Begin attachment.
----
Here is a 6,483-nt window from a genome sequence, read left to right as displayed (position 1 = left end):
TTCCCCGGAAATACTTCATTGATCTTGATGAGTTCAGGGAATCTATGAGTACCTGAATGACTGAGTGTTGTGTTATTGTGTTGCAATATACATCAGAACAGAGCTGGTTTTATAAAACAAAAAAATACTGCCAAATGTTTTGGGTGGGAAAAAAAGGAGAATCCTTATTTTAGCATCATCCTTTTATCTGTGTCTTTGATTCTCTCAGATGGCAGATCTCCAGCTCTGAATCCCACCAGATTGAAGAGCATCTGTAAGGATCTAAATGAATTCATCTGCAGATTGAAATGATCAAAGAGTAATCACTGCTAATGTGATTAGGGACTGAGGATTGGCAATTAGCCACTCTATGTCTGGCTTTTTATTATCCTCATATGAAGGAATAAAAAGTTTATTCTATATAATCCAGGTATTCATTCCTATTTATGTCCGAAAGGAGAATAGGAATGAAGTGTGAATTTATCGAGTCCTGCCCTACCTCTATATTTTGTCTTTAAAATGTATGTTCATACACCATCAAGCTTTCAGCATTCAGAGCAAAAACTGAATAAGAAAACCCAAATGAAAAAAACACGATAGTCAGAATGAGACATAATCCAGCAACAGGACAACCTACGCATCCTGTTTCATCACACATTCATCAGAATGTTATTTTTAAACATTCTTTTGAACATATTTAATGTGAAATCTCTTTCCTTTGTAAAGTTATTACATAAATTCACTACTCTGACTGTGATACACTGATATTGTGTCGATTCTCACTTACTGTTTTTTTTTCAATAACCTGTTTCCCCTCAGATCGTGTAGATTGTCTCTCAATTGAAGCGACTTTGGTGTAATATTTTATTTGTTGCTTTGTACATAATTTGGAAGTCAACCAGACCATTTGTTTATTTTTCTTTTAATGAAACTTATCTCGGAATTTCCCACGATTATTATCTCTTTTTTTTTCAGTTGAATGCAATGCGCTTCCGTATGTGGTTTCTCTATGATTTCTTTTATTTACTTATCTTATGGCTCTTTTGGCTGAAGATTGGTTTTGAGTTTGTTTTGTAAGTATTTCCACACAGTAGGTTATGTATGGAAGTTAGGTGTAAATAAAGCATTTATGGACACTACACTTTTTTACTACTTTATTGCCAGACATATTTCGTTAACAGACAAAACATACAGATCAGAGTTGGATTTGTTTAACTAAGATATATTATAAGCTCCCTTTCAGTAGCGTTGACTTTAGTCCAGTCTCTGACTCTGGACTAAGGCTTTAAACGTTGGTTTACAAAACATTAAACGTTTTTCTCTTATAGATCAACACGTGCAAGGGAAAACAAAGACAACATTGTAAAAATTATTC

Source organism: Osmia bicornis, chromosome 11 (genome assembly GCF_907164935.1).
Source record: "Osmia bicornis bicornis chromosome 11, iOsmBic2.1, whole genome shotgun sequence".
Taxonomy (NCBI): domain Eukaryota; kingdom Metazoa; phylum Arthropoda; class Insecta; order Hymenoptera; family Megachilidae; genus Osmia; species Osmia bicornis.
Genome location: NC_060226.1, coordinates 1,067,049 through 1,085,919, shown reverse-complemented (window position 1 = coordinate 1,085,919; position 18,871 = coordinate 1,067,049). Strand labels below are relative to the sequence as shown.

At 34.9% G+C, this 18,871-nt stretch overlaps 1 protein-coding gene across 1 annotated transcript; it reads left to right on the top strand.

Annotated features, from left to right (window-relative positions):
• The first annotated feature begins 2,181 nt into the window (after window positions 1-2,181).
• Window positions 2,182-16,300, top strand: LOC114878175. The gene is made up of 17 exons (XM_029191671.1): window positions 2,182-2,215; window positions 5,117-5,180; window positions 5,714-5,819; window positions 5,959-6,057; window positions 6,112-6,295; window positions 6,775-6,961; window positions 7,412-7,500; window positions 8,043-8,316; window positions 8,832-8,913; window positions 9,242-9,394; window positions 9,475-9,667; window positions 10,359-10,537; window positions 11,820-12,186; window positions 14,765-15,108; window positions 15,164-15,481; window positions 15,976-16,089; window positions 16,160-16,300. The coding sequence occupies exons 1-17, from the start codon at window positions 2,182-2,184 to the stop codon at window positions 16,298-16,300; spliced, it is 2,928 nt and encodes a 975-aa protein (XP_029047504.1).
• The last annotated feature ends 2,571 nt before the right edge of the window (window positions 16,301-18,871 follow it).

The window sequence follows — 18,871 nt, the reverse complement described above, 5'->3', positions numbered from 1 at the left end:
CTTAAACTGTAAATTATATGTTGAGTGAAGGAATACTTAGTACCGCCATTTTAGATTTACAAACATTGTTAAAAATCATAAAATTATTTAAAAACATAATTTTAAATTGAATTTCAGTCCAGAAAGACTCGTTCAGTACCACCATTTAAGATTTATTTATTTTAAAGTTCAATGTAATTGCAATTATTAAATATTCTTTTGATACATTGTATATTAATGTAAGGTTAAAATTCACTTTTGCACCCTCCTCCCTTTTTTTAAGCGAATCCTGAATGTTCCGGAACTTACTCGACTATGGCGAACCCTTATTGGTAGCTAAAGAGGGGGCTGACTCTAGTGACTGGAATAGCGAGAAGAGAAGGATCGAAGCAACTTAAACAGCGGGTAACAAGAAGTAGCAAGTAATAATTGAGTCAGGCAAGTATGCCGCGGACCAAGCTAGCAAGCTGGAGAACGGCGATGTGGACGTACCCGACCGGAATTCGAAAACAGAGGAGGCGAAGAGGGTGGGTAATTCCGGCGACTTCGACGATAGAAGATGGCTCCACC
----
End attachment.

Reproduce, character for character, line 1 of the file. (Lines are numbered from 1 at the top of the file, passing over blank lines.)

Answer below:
Here is a 6,483-nt window from a genome sequence, read left to right as displayed (position 1 = left end):